Kim: Naturally you will start off bringing more than you need, then you will hate carrying it all, and you'll go minimal. One thing I always carry is a back country supply first aid kit. They make a trail runner first aid (it's very small) and has everything I need in it. This comes in handy when you fall because you let yourself go running downhill ( : As well, I always carry an extra pair of socks.
4. What kind of shoes do I need to get?
Michele: Everyone is going to be different for their trail running requirements. Think about your strengths and weaknesses during a regular run and apply that to what kind of shoe you'll need. I personally like a light weight shoe that still has lots of traction, because I like to go fast but am also a klutz (Salomon Speedcross are my go to for running on technical terrain. Salomon Sense Pro 2 is my fave for softer less technical PNW type terrain). I always highly suggest going to a running shoe store to get fitted for a good running shoe. This will be the most expensive thing you'll need for running but it's the MOST important. Most running stores have the option for if the shoe doesn't work out after running on it for a few runs, you can bring it back for an exchange for a better fit.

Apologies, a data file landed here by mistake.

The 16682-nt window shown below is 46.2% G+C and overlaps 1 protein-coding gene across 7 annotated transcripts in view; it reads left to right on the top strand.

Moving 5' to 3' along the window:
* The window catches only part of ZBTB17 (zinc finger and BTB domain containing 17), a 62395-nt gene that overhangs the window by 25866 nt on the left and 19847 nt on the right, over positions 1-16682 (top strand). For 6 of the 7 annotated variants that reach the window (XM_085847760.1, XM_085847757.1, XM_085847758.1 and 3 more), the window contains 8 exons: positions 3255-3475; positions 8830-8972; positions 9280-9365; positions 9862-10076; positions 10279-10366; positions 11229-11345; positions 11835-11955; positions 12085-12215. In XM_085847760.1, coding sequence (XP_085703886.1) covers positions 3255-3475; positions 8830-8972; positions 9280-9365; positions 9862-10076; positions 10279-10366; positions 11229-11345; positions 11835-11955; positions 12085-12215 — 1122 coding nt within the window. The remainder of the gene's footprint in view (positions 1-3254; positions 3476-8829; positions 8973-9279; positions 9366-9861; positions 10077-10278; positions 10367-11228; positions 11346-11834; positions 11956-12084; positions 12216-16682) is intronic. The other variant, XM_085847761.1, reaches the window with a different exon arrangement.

Benjamin: Like food, get the shoe that feels and fits best for you. Also, keep in mind the terrain you will be running on. Besides that, it is one of the most personal decisions you can make. Find what works and go with it! No one shoe is best and what works for one may not work for you.
Kim: That is a loaded question. It took me a fully year to find that the Saucony Xodus fits my foot like a glove, or sock, or pillow. You have to put the time in to find the right shoe for yourself. It's huge for injury prevention.